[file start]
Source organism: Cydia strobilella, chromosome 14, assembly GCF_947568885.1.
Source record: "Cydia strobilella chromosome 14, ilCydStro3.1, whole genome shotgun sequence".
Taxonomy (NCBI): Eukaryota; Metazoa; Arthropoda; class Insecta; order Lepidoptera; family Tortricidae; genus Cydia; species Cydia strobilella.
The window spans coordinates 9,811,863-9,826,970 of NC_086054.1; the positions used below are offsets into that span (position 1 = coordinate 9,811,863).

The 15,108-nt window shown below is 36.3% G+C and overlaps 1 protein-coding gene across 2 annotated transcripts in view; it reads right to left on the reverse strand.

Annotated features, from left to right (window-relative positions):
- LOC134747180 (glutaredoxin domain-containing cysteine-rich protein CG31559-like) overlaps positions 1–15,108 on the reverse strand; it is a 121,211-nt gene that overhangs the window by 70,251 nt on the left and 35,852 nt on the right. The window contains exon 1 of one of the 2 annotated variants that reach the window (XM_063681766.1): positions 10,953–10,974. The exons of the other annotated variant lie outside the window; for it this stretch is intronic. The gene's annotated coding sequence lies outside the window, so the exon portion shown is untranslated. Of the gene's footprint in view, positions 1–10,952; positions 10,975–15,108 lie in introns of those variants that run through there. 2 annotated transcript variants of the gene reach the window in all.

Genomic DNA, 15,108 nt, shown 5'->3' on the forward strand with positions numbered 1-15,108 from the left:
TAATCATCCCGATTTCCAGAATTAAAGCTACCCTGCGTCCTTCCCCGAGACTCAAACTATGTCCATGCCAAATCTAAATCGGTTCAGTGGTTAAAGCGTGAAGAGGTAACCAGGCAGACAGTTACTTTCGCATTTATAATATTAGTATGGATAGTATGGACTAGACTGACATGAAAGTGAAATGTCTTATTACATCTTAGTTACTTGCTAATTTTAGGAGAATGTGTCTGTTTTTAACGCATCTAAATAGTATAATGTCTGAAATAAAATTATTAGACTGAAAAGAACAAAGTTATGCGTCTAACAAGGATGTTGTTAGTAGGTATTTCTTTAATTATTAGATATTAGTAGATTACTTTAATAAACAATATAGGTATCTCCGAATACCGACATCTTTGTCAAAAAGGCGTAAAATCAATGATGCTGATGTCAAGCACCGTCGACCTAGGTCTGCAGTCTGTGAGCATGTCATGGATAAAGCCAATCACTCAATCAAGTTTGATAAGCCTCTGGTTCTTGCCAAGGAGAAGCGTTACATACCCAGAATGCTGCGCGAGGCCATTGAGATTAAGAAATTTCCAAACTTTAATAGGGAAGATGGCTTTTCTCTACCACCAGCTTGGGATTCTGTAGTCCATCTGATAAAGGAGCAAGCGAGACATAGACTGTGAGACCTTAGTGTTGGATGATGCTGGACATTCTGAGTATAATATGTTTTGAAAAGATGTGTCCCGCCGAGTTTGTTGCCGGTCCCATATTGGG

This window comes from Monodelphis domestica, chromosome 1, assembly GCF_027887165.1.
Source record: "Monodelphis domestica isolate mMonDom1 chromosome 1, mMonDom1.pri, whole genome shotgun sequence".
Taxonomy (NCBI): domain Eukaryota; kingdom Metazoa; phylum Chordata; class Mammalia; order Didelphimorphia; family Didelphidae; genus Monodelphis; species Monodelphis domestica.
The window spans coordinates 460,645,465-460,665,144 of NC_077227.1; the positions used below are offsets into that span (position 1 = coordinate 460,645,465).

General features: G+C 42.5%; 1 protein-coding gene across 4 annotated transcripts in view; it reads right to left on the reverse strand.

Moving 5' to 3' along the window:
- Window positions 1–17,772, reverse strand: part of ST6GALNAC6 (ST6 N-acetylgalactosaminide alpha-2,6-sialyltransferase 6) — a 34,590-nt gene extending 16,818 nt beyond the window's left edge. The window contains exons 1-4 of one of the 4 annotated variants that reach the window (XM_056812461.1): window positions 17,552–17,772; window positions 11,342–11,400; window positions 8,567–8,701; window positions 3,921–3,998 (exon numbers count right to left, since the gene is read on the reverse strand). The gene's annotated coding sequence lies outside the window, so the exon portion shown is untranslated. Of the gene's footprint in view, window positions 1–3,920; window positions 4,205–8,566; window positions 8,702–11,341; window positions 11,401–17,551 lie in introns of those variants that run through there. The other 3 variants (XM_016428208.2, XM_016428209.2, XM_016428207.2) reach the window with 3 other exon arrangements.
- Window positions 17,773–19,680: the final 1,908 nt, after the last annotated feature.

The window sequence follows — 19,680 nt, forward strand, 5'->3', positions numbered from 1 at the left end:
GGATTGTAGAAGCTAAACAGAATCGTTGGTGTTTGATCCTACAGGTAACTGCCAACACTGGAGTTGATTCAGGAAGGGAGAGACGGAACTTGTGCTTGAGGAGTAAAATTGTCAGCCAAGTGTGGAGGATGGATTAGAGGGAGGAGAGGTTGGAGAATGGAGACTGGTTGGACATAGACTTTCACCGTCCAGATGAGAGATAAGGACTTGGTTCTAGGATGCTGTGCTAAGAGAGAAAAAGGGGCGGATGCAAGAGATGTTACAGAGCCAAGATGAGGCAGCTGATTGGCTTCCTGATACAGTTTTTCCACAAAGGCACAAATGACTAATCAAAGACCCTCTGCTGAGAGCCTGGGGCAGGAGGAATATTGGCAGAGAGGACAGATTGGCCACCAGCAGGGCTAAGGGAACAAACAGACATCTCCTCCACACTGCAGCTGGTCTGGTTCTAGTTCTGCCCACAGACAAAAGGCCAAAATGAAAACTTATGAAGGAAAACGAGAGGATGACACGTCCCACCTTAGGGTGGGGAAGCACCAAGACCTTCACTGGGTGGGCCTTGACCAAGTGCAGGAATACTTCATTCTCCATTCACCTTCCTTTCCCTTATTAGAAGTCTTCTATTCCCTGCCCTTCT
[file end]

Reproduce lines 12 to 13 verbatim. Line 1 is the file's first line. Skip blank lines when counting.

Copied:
Taxonomy (NCBI): domain Eukaryota; kingdom Metazoa; phylum Chordata; class Mammalia; order Didelphimorphia; family Didelphidae; genus Monodelphis; species Monodelphis domestica.
The window spans coordinates 460,645,465-460,665,144 of NC_077227.1; the positions used below are offsets into that span (position 1 = coordinate 460,645,465).